The National High Magnetic Field Laboratory has commissioned a 36.1 T resistive/superconducting hybrid magnet with homogeneity and stability of 1 ppm over a 10 mm diameter spherical volume to be used for solid-state nuclear magnetic resonance (NMR). Most NMR magnets use single strands of superconducting wire carrying a few hundred amps and persistent joints and switches. This magnet uses a 20 kA superconducting cable in a steel conduit for the outer part of the magnet and copper-alloy sheet metal for the inner part of the magnet. While >15 hybrid magnets have been built worldwide, they typically have a field uniformity of ∼250 ppm/cm DSV and stability might be no better than 50 ppm. To attain 1 ppm uniformity, current density grading was employed in the resistive coils to cancel the z2 term. In addition, coils were shifted after the first map to reduce the z1 term. Ferroshims and resistive shims were installed in the bore to attain <1 ppm over 10 mm. The large inductance of the superconducting coil reduced the ripple sixfold compared with all-resistive magnets and essentially eliminated the 60 Hz ripple and its harmonics. An NMR lock reduced the low-frequency drift to attain ∼0.1 ppm stability.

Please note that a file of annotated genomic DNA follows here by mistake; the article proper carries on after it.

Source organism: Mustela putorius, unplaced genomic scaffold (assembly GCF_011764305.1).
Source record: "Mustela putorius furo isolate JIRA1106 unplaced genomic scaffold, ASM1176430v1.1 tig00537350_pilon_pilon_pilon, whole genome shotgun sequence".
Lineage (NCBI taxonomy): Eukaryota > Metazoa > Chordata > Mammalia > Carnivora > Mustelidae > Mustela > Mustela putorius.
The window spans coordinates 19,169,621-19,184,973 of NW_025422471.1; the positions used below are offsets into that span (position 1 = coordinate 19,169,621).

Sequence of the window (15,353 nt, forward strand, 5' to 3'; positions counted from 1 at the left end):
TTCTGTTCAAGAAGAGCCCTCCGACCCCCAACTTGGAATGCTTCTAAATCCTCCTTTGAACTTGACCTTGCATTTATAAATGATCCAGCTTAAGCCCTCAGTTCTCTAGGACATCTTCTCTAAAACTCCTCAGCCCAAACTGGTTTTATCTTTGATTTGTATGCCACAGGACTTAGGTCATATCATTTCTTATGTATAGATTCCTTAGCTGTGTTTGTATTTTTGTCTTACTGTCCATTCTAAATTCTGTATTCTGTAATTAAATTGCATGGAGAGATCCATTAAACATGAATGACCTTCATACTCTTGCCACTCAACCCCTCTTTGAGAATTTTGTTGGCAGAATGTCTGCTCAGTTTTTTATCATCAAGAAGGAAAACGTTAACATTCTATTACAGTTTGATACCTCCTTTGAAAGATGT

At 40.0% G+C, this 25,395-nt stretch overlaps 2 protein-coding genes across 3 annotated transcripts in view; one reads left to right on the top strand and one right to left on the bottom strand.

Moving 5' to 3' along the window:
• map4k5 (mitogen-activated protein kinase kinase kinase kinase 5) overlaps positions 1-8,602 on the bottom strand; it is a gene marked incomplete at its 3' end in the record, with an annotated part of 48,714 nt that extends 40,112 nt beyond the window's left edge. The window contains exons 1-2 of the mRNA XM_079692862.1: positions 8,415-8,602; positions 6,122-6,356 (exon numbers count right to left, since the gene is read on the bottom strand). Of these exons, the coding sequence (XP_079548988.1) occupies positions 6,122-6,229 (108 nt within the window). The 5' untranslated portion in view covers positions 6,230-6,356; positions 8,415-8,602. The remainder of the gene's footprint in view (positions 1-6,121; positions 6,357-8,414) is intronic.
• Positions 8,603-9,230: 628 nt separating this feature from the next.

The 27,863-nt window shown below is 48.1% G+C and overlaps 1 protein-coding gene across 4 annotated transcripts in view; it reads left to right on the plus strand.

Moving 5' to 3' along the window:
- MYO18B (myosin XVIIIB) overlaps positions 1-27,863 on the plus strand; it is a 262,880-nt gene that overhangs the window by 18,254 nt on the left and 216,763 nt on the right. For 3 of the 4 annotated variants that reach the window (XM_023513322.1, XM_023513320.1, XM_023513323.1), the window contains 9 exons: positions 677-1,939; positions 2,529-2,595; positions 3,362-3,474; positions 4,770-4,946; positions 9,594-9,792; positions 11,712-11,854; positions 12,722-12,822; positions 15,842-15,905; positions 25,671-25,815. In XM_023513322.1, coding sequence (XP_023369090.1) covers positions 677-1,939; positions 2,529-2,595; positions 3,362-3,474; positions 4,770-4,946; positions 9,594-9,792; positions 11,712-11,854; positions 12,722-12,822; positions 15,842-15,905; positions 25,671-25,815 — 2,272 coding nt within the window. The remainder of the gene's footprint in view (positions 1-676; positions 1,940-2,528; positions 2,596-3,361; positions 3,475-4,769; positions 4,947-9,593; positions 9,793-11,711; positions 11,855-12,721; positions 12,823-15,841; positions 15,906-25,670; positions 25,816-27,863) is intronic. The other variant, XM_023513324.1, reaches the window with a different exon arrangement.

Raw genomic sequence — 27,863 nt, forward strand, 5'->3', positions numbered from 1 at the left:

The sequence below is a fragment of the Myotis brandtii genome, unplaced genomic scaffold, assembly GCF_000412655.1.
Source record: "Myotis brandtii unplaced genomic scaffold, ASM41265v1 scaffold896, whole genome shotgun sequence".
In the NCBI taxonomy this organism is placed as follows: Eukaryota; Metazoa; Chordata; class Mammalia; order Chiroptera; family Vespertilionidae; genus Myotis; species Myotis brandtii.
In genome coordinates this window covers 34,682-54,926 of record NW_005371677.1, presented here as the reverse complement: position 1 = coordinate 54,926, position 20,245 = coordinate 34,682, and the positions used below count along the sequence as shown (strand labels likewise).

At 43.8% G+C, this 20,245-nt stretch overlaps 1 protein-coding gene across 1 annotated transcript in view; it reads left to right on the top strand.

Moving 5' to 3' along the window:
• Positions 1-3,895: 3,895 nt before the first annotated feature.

All Science Journal Classification (ASJC) codes
- Electronic, Optical and Magnetic Materials
- Condensed Matter Physics
- Electrical and Electronic Engineering